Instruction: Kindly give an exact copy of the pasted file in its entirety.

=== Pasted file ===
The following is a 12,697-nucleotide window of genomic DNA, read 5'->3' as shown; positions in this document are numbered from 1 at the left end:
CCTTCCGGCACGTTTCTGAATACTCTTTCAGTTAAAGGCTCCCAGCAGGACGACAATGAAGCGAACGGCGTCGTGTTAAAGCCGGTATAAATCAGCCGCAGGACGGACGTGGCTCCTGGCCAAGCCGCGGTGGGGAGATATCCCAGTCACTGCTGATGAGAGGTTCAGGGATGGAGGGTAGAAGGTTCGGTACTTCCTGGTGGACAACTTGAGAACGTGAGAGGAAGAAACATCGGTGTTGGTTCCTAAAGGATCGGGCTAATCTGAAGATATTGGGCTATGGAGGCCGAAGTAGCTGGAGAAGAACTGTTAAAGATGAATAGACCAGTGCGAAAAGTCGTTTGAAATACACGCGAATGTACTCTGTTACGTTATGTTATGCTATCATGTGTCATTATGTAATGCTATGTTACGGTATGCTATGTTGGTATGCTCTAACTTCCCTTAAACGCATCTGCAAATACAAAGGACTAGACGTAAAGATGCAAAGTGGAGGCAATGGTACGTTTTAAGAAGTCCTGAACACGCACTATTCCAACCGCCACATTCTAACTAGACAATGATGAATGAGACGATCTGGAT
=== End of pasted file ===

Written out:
The following is a 12,697-nucleotide window of genomic DNA, read 5'->3' as shown; positions in this document are numbered from 1 at the left end:
CCTTCCGGCACGTTTCTGAATACTCTTTCAGTTAAAGGCTCCCAGCAGGACGACAATGAAGCGAACGGCGTCGTGTTAAAGCCGGTATAAATCAGCCGCAGGACGGACGTGGCTCCTGGCCAAGCCGCGGTGGGGAGATATCCCAGTCACTGCTGATGAGAGGTTCAGGGATGGAGGGTAGAAGGTTCGGTACTTCCTGGTGGACAACTTGAGAACGTGAGAGGAAGAAACATCGGTGTTGGTTCCTAAAGGATCGGGCTAATCTGAAGATATTGGGCTATGGAGGCCGAAGTAGCTGGAGAAGAACTGTTAAAGATGAATAGACCAGTGCGAAAAGTCGTTTGAAATACACGCGAATGTACTCTGTTACGTTATGTTATGCTATCATGTGTCATTATGTAATGCTATGTTACGGTATGCTATGTTGGTATGCTCTAACTTCCCTTAAACGCATCTGCAAATACAAAGGACTAGACGTAAAGATGCAAAGTGGAGGCAATGGTACGTTTTAAGAAGTCCTGAACACGCACTATTCCAACCGCCACATTCTAACTAGACAATGATGAATGAGACGATCTGGAT